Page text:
The remainder of Butler’s report is taken up in making honorable mention of officers and men under him who distinguished themselves. It appears the Harriet Lane and a transport, with Col. Hawkin’s7 regiment, who got ashore on a bar, previous to capitulation, and were immediately under the guns of the fort.

 The following only appeared in the North Star. A headline in the Journal claimed ten rebels killed, not the eight listed here.

 FORT MONROE, Sept. 1.

Steamer George E. Peabody arrived from Hatteras Inlet this morning, having in tow prize Brooke captured in Inlet. Harriet Lane was got off Saturday. Her armament and coal has been thrown overboard. The guns would be recovered. The Minnesota has left for New York with Confederate prisoners. The Secessionists had eight killed and twenty-five wounded. A new Military District it is supposed will be created for General Butler.

1.  Max Weber (1824-1901), served in the military in Germany, and came to America as part of a large group of political refugees who came to be as known as the Forty-Eighters (German Revolutions of 1848 ). At the start of the American Civil War, Weber raised a German-American unit known as the “Turner Rifles,” which became part of the the 20th New York Infantry; Weber was colonel of the 20th New York.
2.  Samuel Barron (1809-1888), was a career naval officer, from a naval family. Barron resigned from the U.S. Navy after Virginia seceeded, and he accepted a commission in the Virginia Navy, which was integrated with the Confederate Navy and Barron became a commander. He requested to be assigned as commander of coastal defences for Virginia and North Carolina and had just arrived at his headquarters at Fort Hatteras on August 28.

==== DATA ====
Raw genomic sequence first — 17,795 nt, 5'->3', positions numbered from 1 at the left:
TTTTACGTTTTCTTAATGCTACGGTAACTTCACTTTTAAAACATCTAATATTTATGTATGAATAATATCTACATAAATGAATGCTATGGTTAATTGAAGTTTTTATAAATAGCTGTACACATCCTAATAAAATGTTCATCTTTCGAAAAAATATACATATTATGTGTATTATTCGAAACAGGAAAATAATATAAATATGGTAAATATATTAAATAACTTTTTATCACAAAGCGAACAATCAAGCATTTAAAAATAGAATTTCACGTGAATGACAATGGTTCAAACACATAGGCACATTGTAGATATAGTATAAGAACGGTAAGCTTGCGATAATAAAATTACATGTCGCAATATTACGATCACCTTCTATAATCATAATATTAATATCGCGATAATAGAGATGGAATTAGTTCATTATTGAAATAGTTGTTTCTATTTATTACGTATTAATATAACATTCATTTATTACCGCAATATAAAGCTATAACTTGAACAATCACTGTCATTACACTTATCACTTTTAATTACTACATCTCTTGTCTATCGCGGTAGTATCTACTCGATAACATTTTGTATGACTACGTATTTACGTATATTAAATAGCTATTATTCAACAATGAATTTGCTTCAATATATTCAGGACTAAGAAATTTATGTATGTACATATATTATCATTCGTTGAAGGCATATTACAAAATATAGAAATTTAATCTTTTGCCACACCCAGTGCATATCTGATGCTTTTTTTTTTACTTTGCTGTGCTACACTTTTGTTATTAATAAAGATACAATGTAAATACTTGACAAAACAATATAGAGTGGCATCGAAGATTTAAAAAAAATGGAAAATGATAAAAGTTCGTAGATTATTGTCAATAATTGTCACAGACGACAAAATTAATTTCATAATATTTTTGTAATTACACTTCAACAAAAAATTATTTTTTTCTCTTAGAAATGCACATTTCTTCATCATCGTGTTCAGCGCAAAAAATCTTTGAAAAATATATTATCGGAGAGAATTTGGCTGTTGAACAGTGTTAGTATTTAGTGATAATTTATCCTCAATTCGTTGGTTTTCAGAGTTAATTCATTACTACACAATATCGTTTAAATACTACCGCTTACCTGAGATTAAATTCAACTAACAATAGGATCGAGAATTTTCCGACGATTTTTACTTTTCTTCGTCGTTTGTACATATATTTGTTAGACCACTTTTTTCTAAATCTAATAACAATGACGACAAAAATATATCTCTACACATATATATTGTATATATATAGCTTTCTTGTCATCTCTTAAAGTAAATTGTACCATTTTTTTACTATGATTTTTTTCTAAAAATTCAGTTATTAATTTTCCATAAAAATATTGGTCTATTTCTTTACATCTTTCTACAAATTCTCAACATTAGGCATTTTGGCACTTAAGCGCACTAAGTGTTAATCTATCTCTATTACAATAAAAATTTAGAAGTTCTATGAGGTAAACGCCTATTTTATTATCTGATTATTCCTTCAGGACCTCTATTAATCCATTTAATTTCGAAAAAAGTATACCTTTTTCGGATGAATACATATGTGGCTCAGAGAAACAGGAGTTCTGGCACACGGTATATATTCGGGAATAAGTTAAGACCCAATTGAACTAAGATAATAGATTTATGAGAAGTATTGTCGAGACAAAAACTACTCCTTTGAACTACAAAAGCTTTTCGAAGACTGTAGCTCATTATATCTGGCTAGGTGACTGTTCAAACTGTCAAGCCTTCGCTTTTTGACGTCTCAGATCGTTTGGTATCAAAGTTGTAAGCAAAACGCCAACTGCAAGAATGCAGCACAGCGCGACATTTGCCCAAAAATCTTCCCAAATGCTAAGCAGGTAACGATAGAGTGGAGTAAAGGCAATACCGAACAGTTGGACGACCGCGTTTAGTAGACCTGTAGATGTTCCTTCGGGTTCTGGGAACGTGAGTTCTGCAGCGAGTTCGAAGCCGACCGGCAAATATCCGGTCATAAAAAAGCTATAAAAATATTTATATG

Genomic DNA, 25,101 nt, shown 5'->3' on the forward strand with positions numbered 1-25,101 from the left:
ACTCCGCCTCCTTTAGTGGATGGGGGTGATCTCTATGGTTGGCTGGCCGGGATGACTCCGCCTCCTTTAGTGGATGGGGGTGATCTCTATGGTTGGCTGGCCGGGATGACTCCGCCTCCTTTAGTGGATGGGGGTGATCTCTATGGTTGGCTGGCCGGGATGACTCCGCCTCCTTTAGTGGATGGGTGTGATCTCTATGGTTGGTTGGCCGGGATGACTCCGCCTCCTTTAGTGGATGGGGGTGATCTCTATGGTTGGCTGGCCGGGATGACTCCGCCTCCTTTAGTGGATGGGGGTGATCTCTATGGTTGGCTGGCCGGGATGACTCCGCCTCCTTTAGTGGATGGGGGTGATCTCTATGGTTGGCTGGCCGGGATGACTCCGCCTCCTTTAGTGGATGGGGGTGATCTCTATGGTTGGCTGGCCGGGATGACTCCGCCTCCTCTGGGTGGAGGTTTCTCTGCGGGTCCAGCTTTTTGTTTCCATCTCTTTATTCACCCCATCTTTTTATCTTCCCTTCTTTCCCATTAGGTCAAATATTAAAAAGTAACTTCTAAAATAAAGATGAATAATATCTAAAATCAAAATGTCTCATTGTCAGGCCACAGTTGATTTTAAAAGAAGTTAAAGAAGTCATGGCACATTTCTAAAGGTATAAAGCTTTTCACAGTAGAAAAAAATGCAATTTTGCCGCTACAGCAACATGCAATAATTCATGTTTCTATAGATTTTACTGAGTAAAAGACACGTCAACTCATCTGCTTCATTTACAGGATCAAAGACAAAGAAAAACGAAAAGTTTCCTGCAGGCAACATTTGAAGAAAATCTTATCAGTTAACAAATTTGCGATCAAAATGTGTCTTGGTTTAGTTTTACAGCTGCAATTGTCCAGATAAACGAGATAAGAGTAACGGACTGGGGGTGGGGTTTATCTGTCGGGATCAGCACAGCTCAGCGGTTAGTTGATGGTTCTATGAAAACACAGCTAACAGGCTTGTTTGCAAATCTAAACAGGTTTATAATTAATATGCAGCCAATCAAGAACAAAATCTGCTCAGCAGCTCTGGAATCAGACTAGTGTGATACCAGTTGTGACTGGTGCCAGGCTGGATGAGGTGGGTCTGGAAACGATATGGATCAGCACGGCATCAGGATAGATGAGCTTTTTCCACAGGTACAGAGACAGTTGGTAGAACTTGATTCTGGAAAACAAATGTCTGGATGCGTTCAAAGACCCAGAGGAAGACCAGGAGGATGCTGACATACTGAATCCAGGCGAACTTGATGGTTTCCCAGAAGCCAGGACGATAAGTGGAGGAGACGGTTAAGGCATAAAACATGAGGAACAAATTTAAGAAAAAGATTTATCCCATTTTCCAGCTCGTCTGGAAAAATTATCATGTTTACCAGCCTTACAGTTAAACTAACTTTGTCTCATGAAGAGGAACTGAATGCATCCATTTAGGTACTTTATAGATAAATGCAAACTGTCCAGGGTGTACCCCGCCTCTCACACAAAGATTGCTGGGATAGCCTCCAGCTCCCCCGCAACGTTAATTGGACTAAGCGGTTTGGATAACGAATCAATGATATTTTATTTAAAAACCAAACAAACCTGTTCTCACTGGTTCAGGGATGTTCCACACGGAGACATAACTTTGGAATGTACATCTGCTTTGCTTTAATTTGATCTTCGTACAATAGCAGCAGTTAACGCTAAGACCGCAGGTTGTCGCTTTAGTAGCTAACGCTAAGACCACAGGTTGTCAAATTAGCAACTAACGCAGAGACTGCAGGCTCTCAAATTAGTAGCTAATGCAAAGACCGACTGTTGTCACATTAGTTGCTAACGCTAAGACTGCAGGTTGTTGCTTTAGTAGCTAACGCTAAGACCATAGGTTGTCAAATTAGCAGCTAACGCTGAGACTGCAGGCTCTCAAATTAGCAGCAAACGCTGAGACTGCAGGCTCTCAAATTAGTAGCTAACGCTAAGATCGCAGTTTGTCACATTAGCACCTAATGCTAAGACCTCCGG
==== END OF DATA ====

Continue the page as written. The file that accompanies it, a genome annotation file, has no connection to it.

3.  Peirce Crosby (1824-1899), a career naval officer. He was a lieutenant at this time (not a captain), serving on the Cumberland from April-October 1861. Starting in November 1861, Crosby will spend two years helping to enforce the blockade of the Confederacy as a Commanding Officer of several steamers and as Fleet Captain of the North Atlantic Blockading Squadron. He will be promoted to captain in May 1868.
4.  William H. Wiegel was a civilian aide to General Butler, not a lieutenant.
5.  Silas Horton Stringham (1798-1876) was another career naval officer. He was a flag officer in command of a Union Blockading fleet off the Virginia and North Carolina coast at the beginning of the war. In July 1862 he will be commissioned a rear admiral.
6.  Henry Schreiner Stellwagen (1803-1866) was a career naval officer. In 1855, Stellwagen was promoted to Commander and in 1861, he helped plan and execute attacks on Forts Hatteras and Clark at Hatteras Inlet.
7.  Rush Christopher Hawkins (1831-1920), was a lawyer and politician.  In 1861 he helped raise the 9th New York Infantry, a Zouave-style regiment and Hawkins was appointed its colonel on May 4, 1861.